WATERTOWN—A soldier who graduated from Watertown High School has died in Afghanistan, the Armysaid Monday.
Sgt. 1st Class Dae Han Park, 36, died Saturday near Kajran, in Daykundi province, Afghanistan.
Park, a solider with Charlie Co., 3rd Battalion,1st Special Forces Group (Airborne), was fatally injured when his vehicle was struck by a roadside bomb. He is the 12th service member with Connecticut ties to die in Afghanistan. Park's unit is based at Fort Lewis, Wash
Park was married and the father of two children, according to officials at Joint Base Lewis-McChord in Washington state.
Gov.Dannel P. Malloyon Monday ordered that Connecticut and U.S. flags be lowered to half staff to honor Park. They will be raised again at sunset on the day of Park's interment.
"Sgt. 1st Class Park's family, particularly his father and stepmother, his wife and children, as well as his friends, are in Cathy's and my thoughts and prayers," Malloy said in a statement released by his office.
"This is a devastating time for those who knew and loved Sgt. 1st Class Park, and for the people with whom he served. He is a hero who died serving his country and he will be honored and remembered as such. We are reminded of the toll war exacts on this country and military families, and how important it is to thank our soldiers for the work they are doing. We pray for their safe return."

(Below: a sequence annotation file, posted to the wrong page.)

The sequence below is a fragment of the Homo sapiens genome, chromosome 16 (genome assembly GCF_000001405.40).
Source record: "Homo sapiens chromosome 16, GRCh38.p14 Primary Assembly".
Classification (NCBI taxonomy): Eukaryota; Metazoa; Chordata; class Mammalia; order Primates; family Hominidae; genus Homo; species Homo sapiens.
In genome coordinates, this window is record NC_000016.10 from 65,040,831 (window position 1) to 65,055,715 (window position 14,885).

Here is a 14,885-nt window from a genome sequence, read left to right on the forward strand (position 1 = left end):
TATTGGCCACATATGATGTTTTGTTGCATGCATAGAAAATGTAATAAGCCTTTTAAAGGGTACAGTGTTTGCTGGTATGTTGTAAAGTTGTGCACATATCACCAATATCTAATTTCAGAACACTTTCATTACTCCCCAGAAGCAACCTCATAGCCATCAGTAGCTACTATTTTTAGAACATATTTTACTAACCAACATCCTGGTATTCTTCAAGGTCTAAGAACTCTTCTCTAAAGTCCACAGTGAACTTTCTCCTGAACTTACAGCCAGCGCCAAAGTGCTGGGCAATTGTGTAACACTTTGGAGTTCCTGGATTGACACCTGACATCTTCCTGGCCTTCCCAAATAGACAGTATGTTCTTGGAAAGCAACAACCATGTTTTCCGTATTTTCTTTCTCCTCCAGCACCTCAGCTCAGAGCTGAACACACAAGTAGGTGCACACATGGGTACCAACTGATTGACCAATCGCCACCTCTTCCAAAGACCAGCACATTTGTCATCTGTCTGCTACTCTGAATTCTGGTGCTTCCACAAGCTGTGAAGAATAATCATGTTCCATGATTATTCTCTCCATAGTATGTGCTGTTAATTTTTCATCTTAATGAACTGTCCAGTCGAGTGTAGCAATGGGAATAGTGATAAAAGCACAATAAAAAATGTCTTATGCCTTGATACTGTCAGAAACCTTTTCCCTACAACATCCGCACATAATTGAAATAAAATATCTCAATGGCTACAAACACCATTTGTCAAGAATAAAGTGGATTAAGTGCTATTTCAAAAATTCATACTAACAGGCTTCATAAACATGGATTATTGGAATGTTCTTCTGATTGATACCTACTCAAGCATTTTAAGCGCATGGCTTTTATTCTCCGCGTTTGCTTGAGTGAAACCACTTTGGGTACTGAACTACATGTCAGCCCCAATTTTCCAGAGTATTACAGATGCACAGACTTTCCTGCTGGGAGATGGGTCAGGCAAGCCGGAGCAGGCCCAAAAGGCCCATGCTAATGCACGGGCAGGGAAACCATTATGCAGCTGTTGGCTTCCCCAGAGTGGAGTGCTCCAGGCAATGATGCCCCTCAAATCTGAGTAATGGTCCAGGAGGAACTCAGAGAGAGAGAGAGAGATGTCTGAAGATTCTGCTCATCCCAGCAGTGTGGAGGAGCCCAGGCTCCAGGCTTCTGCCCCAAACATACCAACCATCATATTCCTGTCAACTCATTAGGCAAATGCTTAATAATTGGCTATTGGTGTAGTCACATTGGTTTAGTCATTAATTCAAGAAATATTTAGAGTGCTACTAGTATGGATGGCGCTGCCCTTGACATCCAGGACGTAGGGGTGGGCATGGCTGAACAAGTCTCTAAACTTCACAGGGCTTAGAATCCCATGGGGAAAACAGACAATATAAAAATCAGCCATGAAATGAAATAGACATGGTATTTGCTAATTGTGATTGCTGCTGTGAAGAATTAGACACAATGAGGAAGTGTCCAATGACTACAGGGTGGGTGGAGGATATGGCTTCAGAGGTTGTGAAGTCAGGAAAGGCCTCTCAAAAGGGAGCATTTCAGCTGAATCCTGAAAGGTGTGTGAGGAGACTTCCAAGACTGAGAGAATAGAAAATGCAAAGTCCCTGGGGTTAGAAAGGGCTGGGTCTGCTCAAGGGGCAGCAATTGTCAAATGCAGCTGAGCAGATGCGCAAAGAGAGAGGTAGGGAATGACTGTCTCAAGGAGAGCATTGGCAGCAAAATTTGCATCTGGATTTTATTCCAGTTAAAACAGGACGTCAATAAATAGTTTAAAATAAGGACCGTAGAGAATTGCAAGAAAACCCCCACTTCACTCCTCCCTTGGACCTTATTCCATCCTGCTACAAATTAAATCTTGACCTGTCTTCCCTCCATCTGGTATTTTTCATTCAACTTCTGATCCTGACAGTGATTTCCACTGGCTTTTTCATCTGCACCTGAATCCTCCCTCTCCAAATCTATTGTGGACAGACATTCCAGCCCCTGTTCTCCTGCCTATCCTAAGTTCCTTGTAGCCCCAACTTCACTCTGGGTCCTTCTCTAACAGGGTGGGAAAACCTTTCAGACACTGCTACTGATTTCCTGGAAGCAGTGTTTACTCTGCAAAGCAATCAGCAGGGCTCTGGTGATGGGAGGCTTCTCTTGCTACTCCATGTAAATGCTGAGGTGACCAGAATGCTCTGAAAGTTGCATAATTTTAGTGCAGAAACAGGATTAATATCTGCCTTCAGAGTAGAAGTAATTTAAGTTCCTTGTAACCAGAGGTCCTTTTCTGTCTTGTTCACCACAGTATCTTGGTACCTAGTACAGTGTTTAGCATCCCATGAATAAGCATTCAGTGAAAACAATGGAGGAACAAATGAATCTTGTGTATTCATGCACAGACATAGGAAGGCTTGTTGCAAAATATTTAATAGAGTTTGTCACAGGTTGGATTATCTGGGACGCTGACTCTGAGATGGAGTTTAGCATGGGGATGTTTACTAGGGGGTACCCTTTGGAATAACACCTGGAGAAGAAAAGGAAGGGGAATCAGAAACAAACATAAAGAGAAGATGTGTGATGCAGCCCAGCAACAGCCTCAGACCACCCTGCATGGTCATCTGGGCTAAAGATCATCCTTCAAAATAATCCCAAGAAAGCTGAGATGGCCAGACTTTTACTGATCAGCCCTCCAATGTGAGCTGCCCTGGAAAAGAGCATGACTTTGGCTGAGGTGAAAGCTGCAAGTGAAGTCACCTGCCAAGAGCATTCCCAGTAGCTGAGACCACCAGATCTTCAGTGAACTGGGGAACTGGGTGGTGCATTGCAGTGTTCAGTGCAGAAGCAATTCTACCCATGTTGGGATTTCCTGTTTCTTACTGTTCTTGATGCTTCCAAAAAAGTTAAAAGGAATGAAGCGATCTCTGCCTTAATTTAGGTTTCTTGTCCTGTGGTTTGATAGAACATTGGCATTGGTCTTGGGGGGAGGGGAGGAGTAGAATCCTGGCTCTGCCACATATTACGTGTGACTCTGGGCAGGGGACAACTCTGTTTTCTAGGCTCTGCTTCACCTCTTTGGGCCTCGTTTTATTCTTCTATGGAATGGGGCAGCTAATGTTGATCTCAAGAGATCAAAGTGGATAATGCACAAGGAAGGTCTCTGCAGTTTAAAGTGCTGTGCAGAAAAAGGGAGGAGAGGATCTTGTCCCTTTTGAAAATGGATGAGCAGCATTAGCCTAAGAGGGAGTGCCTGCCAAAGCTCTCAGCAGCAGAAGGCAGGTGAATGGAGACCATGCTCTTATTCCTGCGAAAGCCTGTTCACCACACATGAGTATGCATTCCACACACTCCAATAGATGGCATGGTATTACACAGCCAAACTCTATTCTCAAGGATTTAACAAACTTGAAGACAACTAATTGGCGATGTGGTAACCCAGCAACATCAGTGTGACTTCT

Information about Park's funeral arrangements was not immediately available.
Col. John Whitford, a spokesman for the Connecticut Army National Guard, said that Guard soldiers notified Park's parents of his death.
Park enlisted in the Army in February 1998 and after basic training was assigned to the 327th Infantry Regiment at Fort Campbell, Ky. In 2000, he earned a Ranger tab and deployed to Iraq as a rifle squad leader. In 2005, he volunteered for the Special Forces Assessment and Selection Course, completed special forces training and joined the elite Army group in 2006.
He served as a communications sergeant with the 3rd Battalion, 1st Special Forces Group, and served in Bangladesh, Iraq, Afghanistan, the Philippines, Cambodia and India. He was on his first rotation to Afghanistan.
He was posthumously awarded the Purple Heart but has also earned during his career the Bronze Star, the combat infantryman's badge, the expert infantryman's badge, the air assault badge, the parachutist's badge, the Ranger tab, the Airborne tab, the special forces tab and other commendations.
His survivors include his wife, Mi Kyong Park, and daughters, Niya and Sadie; parents Joseph and Bonnie Schneider of Thomaston; and his sister, Katie, and brother, Saejin, of Watertown.